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  A dictionary of string - standard physics correspondences

+ 10 like - 0 dislike

Motivated by the (for me very useful) remark ''Standard model generations in string theory are the Euler number of the Calabi Yau, and it is actually reasonably doable to get 4,6,8, or 3 generations'' in http://physics.stackexchange.com/a/22759/7924 , I'd like to ask:

Is there a source giving this sort of dictionary how to relate as much as possible from general relativity and the standard model to string theory, without being bogged down by formalism, speculation, or diluted explanations for laymen?

Or, if there is no such dictionary, I'd like to get as answers contributions to such a concise dictionary.

[Edit April 30, 2012:] I found some more pieces of the wanted dictionary in http://www.physicsforums.com/showthread.php?p=3263502#post3263502 : ''branes and extra dimensions have proved to be implicit in standard quantum field theory, where they emerge from the existence of a continuous degeneracy of ground states. That multidimensional moduli space of ground states is where the extra dimensions come from, in this case! Branes are domain walls separating regions in different ground states, strings are lines of flux connecting these domain walls. Furthermore, in gauge theories with a small number of colors, it looks like the extra dimensions will be a noncommutative geometry, it's only in the "large N" limit of many colors that you get ordinary space.''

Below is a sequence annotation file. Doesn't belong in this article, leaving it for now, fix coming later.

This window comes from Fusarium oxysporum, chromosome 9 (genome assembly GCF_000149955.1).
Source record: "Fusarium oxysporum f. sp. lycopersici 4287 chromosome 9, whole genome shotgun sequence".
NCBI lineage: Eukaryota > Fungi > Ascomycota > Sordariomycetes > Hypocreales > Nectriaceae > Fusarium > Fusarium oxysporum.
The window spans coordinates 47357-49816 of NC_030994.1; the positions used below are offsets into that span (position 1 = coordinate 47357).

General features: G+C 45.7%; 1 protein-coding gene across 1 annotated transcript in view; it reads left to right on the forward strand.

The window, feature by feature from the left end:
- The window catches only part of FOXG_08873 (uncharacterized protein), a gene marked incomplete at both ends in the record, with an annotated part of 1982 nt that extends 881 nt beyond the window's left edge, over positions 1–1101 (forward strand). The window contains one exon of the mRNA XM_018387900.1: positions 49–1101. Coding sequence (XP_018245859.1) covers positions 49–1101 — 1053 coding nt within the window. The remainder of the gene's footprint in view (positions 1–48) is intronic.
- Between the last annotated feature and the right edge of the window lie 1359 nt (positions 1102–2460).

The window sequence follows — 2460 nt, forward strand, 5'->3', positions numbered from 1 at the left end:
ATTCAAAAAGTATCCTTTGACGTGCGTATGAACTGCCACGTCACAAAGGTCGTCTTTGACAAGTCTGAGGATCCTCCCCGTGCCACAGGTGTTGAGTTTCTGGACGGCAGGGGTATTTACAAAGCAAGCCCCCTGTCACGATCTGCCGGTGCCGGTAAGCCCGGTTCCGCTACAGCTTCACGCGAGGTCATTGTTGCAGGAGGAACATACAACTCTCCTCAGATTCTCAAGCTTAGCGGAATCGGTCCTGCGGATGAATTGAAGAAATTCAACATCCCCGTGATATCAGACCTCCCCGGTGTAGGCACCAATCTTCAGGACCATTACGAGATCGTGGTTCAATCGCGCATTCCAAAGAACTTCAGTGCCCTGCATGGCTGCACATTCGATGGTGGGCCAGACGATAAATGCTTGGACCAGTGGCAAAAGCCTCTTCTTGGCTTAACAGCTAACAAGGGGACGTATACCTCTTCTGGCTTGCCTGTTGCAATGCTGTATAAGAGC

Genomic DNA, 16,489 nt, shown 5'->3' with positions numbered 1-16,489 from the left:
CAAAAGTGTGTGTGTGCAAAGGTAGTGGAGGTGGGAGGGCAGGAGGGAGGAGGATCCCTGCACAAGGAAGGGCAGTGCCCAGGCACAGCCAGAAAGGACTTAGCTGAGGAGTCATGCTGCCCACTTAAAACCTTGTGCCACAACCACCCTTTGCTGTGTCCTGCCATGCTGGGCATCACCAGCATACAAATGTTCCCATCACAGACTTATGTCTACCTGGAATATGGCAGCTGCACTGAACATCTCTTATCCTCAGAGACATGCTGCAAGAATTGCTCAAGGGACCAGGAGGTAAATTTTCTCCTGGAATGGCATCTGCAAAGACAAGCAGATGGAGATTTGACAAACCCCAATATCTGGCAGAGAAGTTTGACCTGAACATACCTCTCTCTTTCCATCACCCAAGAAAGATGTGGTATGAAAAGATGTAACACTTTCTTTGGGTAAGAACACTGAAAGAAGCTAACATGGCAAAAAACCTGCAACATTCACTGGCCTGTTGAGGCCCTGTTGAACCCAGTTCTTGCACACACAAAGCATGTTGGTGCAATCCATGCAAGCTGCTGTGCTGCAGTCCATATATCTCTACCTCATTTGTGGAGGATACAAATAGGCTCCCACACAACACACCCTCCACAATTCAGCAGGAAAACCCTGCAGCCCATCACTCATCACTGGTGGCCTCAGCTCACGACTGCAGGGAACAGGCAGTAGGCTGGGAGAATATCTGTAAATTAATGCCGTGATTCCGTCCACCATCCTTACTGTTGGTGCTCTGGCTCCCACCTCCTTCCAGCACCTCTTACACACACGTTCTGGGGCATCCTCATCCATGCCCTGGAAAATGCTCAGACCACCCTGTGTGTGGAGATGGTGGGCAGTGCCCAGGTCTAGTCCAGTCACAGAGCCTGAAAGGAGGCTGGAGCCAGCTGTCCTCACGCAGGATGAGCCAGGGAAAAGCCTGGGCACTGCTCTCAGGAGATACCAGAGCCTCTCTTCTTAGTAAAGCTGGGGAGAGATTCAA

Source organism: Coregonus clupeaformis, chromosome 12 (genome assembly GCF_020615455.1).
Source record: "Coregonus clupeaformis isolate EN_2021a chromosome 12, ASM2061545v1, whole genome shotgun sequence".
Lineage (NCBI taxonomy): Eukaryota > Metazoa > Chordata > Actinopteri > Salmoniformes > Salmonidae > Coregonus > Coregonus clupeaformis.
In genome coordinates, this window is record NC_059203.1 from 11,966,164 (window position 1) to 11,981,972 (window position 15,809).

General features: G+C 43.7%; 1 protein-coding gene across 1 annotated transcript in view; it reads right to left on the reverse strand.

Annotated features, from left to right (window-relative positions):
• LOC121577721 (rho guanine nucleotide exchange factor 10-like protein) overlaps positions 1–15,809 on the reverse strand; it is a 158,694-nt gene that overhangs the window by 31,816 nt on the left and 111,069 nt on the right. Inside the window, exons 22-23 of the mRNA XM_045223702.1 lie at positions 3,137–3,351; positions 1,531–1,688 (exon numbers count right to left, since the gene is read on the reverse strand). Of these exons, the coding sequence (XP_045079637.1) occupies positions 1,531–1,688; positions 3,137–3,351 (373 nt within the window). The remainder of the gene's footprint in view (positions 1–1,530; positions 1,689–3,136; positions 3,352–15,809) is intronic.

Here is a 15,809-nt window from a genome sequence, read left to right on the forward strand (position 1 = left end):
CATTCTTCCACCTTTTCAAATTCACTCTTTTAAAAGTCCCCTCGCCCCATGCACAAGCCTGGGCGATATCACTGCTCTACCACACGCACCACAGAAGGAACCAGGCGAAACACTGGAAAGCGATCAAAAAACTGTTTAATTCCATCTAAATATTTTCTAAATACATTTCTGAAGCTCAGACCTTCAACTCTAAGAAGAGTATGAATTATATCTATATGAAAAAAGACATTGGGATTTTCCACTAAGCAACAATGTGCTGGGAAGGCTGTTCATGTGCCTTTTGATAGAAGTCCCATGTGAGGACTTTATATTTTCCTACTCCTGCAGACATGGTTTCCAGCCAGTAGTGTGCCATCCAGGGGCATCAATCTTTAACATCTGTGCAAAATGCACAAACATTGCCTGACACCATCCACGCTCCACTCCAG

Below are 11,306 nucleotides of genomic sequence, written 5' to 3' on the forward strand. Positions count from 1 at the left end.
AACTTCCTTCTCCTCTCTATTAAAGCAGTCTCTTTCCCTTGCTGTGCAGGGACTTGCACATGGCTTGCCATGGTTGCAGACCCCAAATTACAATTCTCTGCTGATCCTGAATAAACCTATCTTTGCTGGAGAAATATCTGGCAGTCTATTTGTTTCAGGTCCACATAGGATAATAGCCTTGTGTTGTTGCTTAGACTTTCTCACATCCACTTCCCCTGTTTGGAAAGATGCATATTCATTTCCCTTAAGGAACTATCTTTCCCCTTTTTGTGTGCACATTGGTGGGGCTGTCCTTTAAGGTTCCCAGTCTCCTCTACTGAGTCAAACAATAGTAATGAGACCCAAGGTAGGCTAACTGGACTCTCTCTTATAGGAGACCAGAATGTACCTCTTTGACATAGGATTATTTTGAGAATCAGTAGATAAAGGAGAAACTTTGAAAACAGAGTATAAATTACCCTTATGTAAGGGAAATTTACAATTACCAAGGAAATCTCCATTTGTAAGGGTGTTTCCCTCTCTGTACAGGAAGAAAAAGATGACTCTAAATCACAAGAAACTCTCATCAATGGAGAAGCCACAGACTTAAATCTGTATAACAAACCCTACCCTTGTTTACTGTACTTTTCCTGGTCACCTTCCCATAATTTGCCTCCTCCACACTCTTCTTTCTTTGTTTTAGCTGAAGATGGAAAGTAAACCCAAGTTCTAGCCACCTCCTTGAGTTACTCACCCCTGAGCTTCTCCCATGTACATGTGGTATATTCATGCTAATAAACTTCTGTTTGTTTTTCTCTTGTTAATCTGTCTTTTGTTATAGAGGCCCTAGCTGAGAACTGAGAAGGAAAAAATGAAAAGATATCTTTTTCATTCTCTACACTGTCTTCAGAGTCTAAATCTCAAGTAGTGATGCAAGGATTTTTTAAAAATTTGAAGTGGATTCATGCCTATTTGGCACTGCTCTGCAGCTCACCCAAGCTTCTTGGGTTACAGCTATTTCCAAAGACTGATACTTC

This post imported from StackExchange Physics at 2014-04-18 15:57 (UCT), posted by SE-user Arnold Neumaier

asked Apr 14, 2012 in Phenomenology by Arnold Neumaier (15,787 points) [ revision history ]
recategorized Apr 20, 2014 by dimension10
Most voted comments show all comments
The dictionary is annoying--- you get a gravitino in Witten style compactifications, and SUSY, and you need to understand SUSY breaking, and this is more difficult to do. I also didn't read more than a small fraction of the model-building literature, so I am not in the best position to give a comprehensive answer. Lubos might, but I think the best bet is someone older, who read the 80s stuff--- there are a lot of dormant ideas from the 80s.

This post imported from StackExchange Physics at 2014-04-18 15:57 (UCT), posted by SE-user Ron Maimon
"A dictionary" is a big word - it suggests many entries in it, with a clear enough definition what may count as an entry and what doesn't. I don't see any other "entries of the very same kind" to the counting of the generations and/or Euler characteristic. There are many other things that may be "translated" between two languages but which two languages and which classes of "words" do you want to be translated by the dictionary? Most of the translations I can think of are of very different character than this very special insight about the generations in heterotic string theory.

This post imported from StackExchange Physics at 2014-04-18 15:57 (UCT), posted by SE-user Luboš Motl